Guess what?  TTI’s congestion costs for DFW (despite how flawed that metric is – but alas people pay attention to it) have also been dropping.  Like VMT, our congestion costs peaked in 2006 at $1414 per driver and have since dropped to $957 by 2011.  At that trend, our congestion costs in 2035 in DFW will be down to $138 per person.  WOOHOO!

In other words, if we’re following all of these trendlines on into the future, we will be the least car-dependent city in the country.  Double WOOHOO!  Do we think that will be the case if we double down on highway spending?

But gas is cheaper and therefore we’ll start driving again at past rates even if that means the Texas economy is crushed by said low oil and gas prices…oh wait this starts to sound like a really bad downward death spiral.

Or, alternatively we can focus on building a better, more livable, more vibrant, more resilient, more just city for all of our residents.  And one that is actually on sound financial footing without mortgaging the future (and projected future growth) on 20th century thinking and antiquated policies.

 

Comments

  • UpTn DallasSocial

    It is my considered opinion that by 2035, most folks won’t own their own car. Instead, they will own a car “service”, which will consist of computerized vehicles that drive themselves. If and when we need to travel, we will simply ask for a car on whatever iteration of communication device we will be using, the vehicle will arrive, and convay us to our destination. Most of us will no longer be “drivers”. We will be “riders”. That in itself will profoundly change the picture of transportation throughout the world.

  • Michael Andersen

    Here’s my perspective from a very different, but also fast-growing, metropolis: Portland OR.

    I don’t disagree with this or anything but I think there needs to be a more serious grappling than I have yet seen in the anti-road-capacity community with the effects on housing costs.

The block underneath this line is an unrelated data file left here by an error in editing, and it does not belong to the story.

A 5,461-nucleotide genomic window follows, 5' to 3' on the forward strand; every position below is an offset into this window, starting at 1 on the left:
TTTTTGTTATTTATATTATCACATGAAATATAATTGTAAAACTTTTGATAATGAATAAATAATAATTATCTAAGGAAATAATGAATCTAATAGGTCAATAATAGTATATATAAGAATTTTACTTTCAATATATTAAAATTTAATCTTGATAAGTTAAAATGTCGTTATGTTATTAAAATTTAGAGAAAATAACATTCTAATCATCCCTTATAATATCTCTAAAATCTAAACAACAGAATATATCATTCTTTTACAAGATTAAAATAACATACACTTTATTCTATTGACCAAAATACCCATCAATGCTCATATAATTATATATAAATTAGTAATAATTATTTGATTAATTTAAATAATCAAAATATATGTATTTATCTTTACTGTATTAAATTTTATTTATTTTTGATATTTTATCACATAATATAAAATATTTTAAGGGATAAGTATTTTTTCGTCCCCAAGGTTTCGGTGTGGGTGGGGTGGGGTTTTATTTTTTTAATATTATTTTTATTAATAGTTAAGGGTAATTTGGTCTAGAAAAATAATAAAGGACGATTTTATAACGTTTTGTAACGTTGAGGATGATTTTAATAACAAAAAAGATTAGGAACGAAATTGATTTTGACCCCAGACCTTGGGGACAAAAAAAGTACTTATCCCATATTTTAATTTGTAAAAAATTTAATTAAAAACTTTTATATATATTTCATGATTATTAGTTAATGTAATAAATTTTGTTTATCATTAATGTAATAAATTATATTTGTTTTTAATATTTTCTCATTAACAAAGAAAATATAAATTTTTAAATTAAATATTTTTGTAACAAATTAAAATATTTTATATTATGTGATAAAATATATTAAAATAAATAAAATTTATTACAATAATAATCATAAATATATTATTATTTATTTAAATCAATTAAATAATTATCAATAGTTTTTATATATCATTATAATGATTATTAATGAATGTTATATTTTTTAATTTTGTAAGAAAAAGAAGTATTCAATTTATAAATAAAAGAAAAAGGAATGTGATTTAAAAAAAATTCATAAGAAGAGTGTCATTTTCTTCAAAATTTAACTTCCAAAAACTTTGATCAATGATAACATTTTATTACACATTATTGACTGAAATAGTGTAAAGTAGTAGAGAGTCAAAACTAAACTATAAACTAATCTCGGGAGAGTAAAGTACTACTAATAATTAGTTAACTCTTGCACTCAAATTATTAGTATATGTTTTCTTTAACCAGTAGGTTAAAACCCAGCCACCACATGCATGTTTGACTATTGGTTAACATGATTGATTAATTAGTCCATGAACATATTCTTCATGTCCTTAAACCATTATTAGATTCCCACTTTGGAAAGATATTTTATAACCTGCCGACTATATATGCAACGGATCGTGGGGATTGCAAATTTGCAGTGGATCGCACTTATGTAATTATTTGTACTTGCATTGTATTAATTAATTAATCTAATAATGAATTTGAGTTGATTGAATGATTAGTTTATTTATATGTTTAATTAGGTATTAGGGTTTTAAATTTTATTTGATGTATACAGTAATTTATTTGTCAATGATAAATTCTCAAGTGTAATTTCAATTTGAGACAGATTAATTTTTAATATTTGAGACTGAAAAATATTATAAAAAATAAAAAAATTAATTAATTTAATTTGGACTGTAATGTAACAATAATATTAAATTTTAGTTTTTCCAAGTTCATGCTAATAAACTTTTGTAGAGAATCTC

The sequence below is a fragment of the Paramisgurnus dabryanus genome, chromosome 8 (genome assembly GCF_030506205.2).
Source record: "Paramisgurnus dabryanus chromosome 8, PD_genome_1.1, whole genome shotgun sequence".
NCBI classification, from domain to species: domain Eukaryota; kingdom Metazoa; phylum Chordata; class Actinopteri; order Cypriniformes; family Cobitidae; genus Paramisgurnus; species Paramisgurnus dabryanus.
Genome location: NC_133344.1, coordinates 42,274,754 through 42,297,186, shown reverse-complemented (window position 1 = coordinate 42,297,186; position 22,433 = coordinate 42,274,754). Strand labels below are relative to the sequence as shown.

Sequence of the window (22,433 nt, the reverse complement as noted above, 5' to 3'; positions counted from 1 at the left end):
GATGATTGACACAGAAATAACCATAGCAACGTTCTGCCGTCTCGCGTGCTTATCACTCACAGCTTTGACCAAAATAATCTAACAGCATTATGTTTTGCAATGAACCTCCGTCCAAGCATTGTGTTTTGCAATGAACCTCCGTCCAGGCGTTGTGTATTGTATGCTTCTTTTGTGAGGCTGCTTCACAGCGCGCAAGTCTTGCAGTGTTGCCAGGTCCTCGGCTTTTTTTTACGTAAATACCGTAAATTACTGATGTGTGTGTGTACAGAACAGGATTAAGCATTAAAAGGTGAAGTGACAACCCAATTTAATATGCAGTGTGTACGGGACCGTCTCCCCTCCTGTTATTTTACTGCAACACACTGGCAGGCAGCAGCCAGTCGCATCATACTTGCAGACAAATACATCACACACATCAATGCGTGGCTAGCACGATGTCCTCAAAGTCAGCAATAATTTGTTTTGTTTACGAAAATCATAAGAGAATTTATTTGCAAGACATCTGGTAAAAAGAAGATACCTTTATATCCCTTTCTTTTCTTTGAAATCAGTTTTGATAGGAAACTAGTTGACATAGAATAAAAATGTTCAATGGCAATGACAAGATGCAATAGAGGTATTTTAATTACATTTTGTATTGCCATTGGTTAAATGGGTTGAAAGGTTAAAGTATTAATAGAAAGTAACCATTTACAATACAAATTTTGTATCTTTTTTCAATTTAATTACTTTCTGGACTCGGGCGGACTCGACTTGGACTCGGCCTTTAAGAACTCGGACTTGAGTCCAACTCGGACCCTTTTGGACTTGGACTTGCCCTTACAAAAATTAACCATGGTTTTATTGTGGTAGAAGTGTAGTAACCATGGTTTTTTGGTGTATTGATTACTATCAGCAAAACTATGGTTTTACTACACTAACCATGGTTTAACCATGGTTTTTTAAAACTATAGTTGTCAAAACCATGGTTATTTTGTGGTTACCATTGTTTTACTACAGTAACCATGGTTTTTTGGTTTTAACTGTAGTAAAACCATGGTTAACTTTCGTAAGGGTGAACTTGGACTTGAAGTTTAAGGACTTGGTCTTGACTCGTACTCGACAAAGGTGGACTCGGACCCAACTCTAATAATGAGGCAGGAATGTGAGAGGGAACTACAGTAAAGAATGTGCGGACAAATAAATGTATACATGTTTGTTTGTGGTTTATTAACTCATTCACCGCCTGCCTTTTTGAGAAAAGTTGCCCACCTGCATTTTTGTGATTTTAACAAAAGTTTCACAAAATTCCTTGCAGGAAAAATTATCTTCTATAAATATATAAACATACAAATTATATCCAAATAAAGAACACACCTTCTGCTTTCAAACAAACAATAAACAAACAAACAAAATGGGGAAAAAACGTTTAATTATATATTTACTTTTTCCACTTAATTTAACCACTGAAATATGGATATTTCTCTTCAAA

I don’t think it’s ethical to reduce road capacity unless you’re also seeing proportional increases in housing supply close to jobs and/or job supply close to housing.

    The long-term effect of reducing road capacity in a metro area (or of limiting it in a growing one) is to drive up residential values that are close to jobs and commercial land values that are close to residences. This can be good, because it’s the only way to create cities that are dense enough to be relatively friendly to both our environment and to people in poverty.

    But if your nongrowing city is reducing road capacity (or if your growing city is not increasing road capacity) then you had better be seeing the housing supply in job-rich areas rising fast enough to forstall substantial rent increases in those areas. If you are not seeing this — maybe due to regulations that require yards or separated walls or height maximums or parking, or maybe due to a sticky financing market, or maybe due to fear of NIMBY lawsuits, or maybe (I hate to say it) due to renter protections that have cut too far into landlord profits — then the costs of lost mobility (which are real) are falling on poor workers and their families. That’s not OK.